My young client had reclaimed her confidence in her mental health and reconnected with a vision of a bright future that would begin with university and see her move into a career in medicine.

 

How different it all might have been.

Rewind, imagery, positive mental rehearsal, dissociation, goal setting, therapeutic story, mindfulness, new paradigms, reframes, fast track learning, perception shifting, self actualisation, positive psychology, reframing, metaphor, personal empowerment, psycho education, affirmations, motivational thinking, lifting depression, the happiness principle, resilience and resourcefulness, human flourishing, anchoring, rewiring your brain, the STOP System, the SAFE SPACE happiness recipe, holistic coaching and working on the continuum of wellbeing plus many other professional theories, tools and techniques underpin the content of the fast paced, fast track, Fusion training programmes.

How to tell if PTSD is the problem?

Posted on 25 April, 2016 at 5:45 Comments comments (0)

 

Do you suffer from unsettling physical or emotional symptoms that started after a traumatic event, like a death, a road accident, a burglary, an attack or some other event which caused you distress?

Perhaps you are a returning veteran and experienced something in your tour of duty you keep trying to put to the back of your mind? Do you wonder if, and how, you might be able to make it all go away so you can just move on with your life?

Could post traumatic stress disorder be your problem? PTSD is actually much more common than you think. But, more to the point, if you do have PTSD, what can you do about it?

There is good news. In the UK, a technique currently being reviewed by the National Institute for Health and Care Excellence (NICE) called ‘Rewind’, is now being increasingly used by counsellors and therapeutic coaches to resolve PTSD symptoms.

Rewind is a visualisation technique that works by allowing the traumatic memory to be processed by the brain, which then settles back down in recognition that the trauma is over, you have survived and you are now safe.

As a professional psychotherapist and author of the book PTSD Resolution, I am very familiar with the symptoms, but you may not be. So here is a check list, used by doctors to work out if PTSD could be the problem, which I have adjusted so that you can begin to unravel what might be going on, for yourself:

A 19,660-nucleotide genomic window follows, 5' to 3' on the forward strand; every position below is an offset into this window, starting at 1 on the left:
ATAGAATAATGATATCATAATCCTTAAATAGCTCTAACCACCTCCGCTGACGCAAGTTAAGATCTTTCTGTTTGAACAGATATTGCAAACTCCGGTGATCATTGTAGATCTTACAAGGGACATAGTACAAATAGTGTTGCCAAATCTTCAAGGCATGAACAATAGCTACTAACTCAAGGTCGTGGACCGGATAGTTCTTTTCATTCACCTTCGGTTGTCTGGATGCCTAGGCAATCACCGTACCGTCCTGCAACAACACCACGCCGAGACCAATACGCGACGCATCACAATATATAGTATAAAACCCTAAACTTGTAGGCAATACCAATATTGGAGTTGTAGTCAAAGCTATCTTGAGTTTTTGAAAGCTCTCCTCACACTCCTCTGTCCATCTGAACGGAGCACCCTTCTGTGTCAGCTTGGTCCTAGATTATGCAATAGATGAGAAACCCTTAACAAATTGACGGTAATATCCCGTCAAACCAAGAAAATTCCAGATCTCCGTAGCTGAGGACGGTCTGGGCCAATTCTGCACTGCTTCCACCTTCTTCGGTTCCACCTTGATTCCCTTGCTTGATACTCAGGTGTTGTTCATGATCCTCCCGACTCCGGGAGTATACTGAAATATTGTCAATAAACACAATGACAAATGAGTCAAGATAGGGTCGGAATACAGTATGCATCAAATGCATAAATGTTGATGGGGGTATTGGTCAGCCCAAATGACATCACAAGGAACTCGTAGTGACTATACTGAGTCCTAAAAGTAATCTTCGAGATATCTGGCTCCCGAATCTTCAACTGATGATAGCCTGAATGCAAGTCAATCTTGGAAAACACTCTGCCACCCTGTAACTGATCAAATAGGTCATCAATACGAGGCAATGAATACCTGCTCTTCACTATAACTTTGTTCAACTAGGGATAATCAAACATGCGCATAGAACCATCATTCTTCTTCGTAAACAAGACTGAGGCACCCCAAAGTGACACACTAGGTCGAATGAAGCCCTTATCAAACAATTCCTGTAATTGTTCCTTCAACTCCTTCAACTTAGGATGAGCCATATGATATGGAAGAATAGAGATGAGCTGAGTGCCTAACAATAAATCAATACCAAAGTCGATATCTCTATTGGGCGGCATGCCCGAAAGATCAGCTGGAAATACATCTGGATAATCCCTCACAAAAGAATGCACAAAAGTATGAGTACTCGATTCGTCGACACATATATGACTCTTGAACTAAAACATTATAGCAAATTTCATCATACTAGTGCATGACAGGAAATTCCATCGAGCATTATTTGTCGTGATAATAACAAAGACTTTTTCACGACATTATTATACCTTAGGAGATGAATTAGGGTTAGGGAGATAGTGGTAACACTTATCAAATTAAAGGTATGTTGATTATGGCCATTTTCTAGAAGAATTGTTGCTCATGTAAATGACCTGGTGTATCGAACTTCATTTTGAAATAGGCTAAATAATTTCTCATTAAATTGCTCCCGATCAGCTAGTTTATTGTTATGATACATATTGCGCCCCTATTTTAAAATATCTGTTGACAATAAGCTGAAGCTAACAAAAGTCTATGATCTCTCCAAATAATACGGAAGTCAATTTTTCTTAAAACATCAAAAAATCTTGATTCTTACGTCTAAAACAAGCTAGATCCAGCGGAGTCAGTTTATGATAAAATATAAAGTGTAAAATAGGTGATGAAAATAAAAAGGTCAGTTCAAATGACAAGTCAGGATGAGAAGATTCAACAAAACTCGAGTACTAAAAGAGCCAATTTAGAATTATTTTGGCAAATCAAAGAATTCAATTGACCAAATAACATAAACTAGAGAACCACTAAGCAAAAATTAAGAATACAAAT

Defining the problem: your PTSD symptom checklist

You may have PTSD if:

 

You have been exposed to a traumatic event in which both of the following were present: 1.You experienced, witnessed, or were confronted with an event or events that involved any (or all) of the following: actual or threatened death; serious injury; or a physical threat to the person or to others.

2.Your response at the time involved intense fear, helplessness, or horror.

You re-experience the traumatic event in one (or more) of the following ways: 1.You have intrusive memories about the event, including: images, thoughts, and/or feelings.

2.You have upsetting dreams about the event.

3.You have a feeling of reliving the event (including hallucinations and flashbacks, experienced while awake or perhaps after using drink or drugs).

4.You feel emotionally upset, when reminded about the event in any way, either by something you think about or by something which actually happens (often referred to as a pattern match)

5.You get a physical reaction when reminded about the event.

You try to avoid anything which reminds you about the traumatic event and/or feel numbed or distant in a way you did not before the event, in at least three of the following ways: